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Chris Ofili Photo

Chris Ofili

British Painter and Sculptor

Born: October 10, 1968 - Manchester, England
Movements and Styles:
Young British Artists
"The studio is a laboratory, not a factory. An exhibition is the result of your experiments, but the process is never-ending. So an exhibition is not a conclusion."
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Chris Ofili Signature
"A lot of black art that came before was set up to critique the system. I thought that was boring. Basically, you would have to be right all the time. And I was not interested in being right all the time. I wanted to be sincere and outrageous and friendly and rude and experimental and conventional. I just wanted to try to be who I am."
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Chris Ofili Signature
"My project is not a PC project. It allows you to laugh about issues that are potentially serious. There are no rules, and even the ones you set for yourself can be temporary."
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"I always think of the work as coming out of hip-hop culture...looking at things with no hierarchy...I am trying to bring in, not everything, but a lot of the stuff that has been left out...to bring something up out of the rubble that's pleasing to look at."
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Chris Ofili Signature
"My work and the way that I work comes out of experimentation, but it also comes out of a love of painting, a love affair with painting."
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Summary of Chris Ofili

Chris Ofili is famous for shocking the world by using elephant dung on a painting of the Virgin Mary, however as well as being provocative, his work is embroiled in a nuanced and complex set of religious and socio-political issues.

His paintings include unconventional craft materials such as glitter, map pins, glue and collage, as well as the more controversial elephant dung. His work is often seductively brightly colored, detailed, and heavily layered so that new details and images might appear on each viewing of a painting. Ofili’s primary interest is in documenting and celebrating Black experiences and memorializing and challenging instances of racist violence. He also often returns to themes of religion, particularly as displayed throughout art history.


  • Hybridity is an idea introduced by postcolonial theorist, Homi Bhaba, to name the way that migration, particularly between places that have been colonized, and those doing the colonizing, produces new complex identities, which are a mix of multiple cultures, rituals, and ideas. Ofili's paintings often mix Western and Nigerian iconography and ideas in one canvas, and also use collage and multimedia techniques to suggest multiplicity and diversity coming together in one space.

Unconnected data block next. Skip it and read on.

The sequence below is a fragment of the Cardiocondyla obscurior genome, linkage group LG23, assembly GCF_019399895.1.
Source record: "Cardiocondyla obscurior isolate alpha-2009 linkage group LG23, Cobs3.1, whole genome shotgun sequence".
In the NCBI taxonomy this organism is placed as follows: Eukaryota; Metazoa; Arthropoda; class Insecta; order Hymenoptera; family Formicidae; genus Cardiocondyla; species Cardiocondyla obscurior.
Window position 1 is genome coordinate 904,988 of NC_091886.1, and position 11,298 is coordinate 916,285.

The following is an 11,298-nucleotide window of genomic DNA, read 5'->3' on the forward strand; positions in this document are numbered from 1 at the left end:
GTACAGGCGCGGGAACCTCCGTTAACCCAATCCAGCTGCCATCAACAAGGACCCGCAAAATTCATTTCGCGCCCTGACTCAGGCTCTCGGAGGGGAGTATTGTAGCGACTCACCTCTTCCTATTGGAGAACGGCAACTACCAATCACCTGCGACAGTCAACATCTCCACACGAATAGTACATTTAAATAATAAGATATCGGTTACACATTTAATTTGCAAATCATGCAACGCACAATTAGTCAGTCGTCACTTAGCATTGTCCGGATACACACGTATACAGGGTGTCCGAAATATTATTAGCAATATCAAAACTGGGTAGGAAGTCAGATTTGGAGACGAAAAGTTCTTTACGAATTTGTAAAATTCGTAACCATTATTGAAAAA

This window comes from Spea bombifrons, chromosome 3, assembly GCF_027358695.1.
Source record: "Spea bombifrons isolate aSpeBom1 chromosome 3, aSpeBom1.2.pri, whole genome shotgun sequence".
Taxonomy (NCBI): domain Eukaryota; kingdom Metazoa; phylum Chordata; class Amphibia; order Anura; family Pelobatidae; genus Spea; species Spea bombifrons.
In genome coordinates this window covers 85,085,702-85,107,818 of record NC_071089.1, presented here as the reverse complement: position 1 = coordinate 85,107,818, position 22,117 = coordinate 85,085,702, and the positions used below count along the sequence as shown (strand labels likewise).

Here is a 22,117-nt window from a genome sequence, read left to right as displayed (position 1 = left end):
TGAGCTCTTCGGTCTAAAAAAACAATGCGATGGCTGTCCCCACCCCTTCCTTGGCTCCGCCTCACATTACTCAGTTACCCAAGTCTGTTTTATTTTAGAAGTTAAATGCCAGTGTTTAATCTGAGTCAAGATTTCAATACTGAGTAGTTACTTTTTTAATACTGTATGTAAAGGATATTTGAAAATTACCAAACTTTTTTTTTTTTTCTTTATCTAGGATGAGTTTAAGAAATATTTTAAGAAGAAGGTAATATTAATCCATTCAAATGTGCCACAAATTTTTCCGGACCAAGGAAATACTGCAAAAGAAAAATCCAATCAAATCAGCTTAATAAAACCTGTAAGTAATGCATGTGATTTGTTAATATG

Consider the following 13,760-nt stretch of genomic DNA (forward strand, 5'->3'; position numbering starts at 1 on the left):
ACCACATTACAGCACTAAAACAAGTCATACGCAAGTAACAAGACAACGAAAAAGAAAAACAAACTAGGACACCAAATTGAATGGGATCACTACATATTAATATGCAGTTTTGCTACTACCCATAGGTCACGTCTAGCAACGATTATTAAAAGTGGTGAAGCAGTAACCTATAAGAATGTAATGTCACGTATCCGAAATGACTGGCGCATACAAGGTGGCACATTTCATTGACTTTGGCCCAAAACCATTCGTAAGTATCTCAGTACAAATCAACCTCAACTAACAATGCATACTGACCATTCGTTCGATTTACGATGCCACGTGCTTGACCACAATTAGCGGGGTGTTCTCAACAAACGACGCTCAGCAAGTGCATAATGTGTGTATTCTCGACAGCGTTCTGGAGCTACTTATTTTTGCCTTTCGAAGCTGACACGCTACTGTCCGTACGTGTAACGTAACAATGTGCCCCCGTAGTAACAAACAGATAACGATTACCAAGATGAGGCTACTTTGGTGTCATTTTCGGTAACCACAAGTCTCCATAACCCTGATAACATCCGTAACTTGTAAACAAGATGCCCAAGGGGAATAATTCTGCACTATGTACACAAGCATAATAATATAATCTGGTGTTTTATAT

• Ofili's paintings often appear decorative, that is they are extremely pleasing to look at and use materials, such as glitter and map pins, associated with unserious aesthetic objects. To call a contemporary artist's work 'decorative' is usually an insult, as it suggests there is nothing beyond appearance in the work. Ofili challenges this by making delicate, beautiful images using techniques from traditional African and Aboriginal art, which then draw you into their political complexities.
  • Almost all of Ofili's work deals with elements of Black experience. The work is explicitly anti-racist and often challenges white supremacy and its real (in the streets) and symbolic (in galleries) violence. Ofili is also one of the few artists to make work about police violence against black people, here using a subdued, dark palette very different to his bright, dynamic paintings.

Biography of Chris Ofili

Chris Ofili Photo

Born in 1968 in Manchester, England, to Nigerian parents, Chris Ofili was the second of four children. His parents had only been in the country for three years when he was born, and they worked hard to give their children a good life. They were both employed in the McVities biscuit factory, but Ofili's father, Michael, left the family when Chris was 11 years old and went back to Nigeria where he had another family.

Important Art by Chris Ofili

The Holy Virgin Mary (1996)

This life-size painting shows an abstracted black Virgin Mary with a vibrant yellow background. One breast is exposed, as is traditional in classical depictions of the Virgin Mary and, less traditionally, is embellished with elephant dung. All around her flutter butterflies made from buttocks and vaginas cut from pornographic magazines.

The painting is Ofili's attempt to deal with his childhood questions about race and virgin mothers, in particular which women are permitted to be holy, to be pure, and to be considered 'good mothers'. The black Madonna is often seen in Catholic iconography in Africa and the Caribbean, although Ofili's depiction is an intentionally provocative rendering of the subject. He said: "When I go to the National Gallery and see paintings of the Virgin Mary, I see how sexually charged they are. Mine is simply a hip-hop version."

The piece was well received in England, and then in Germany when it was exhibited in Berlin, but caused a public fury when exhibited in New York. Then-mayor Giuliani famously threated to remove funding from the MoCA after losing a lawsuit to shut down the YBA Sensation exhibition where the painting was featured. A 72-year-old pensioner called Dennis Heiner also defaced the painting with white paint because he was offended by its "blasphemy". He pretended to be ill to distract the security guard, and then squirted the paint behind the shield protecting the work.